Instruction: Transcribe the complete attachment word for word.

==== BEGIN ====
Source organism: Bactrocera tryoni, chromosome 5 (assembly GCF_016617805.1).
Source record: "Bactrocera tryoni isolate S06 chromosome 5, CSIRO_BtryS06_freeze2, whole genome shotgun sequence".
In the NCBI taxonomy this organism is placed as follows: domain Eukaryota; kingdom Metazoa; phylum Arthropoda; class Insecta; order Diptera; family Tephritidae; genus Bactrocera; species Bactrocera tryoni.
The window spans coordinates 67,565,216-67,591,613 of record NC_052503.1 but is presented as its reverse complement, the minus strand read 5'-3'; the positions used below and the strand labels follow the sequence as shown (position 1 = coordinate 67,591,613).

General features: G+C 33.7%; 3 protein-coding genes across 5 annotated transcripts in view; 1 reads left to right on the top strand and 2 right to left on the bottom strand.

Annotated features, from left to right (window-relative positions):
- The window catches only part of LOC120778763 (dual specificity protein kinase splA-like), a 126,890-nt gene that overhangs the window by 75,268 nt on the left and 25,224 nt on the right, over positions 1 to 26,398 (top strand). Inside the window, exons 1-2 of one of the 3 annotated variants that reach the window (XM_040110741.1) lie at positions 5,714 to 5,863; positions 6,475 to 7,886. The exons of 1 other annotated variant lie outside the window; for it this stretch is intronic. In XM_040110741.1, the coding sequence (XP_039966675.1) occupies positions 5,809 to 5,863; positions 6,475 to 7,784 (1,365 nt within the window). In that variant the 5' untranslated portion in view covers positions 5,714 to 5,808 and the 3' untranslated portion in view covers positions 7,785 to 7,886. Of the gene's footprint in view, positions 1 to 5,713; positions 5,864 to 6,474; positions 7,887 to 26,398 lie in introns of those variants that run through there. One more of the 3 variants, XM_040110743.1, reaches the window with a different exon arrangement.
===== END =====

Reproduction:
Source organism: Bactrocera tryoni, chromosome 5 (assembly GCF_016617805.1).
Source record: "Bactrocera tryoni isolate S06 chromosome 5, CSIRO_BtryS06_freeze2, whole genome shotgun sequence".
In the NCBI taxonomy this organism is placed as follows: domain Eukaryota; kingdom Metazoa; phylum Arthropoda; class Insecta; order Diptera; family Tephritidae; genus Bactrocera; species Bactrocera tryoni.
The window spans coordinates 67,565,216-67,591,613 of record NC_052503.1 but is presented as its reverse complement, the minus strand read 5'-3'; the positions used below and the strand labels follow the sequence as shown (position 1 = coordinate 67,591,613).

General features: G+C 33.7%; 3 protein-coding genes across 5 annotated transcripts in view; 1 reads left to right on the top strand and 2 right to left on the bottom strand.

Annotated features, from left to right (window-relative positions):
- The window catches only part of LOC120778763 (dual specificity protein kinase splA-like), a 126,890-nt gene that overhangs the window by 75,268 nt on the left and 25,224 nt on the right, over positions 1 to 26,398 (top strand). Inside the window, exons 1-2 of one of the 3 annotated variants that reach the window (XM_040110741.1) lie at positions 5,714 to 5,863; positions 6,475 to 7,886. The exons of 1 other annotated variant lie outside the window; for it this stretch is intronic. In XM_040110741.1, the coding sequence (XP_039966675.1) occupies positions 5,809 to 5,863; positions 6,475 to 7,784 (1,365 nt within the window). In that variant the 5' untranslated portion in view covers positions 5,714 to 5,808 and the 3' untranslated portion in view covers positions 7,785 to 7,886. Of the gene's footprint in view, positions 1 to 5,713; positions 5,864 to 6,474; positions 7,887 to 26,398 lie in introns of those variants that run through there. One more of the 3 variants, XM_040110743.1, reaches the window with a different exon arrangement.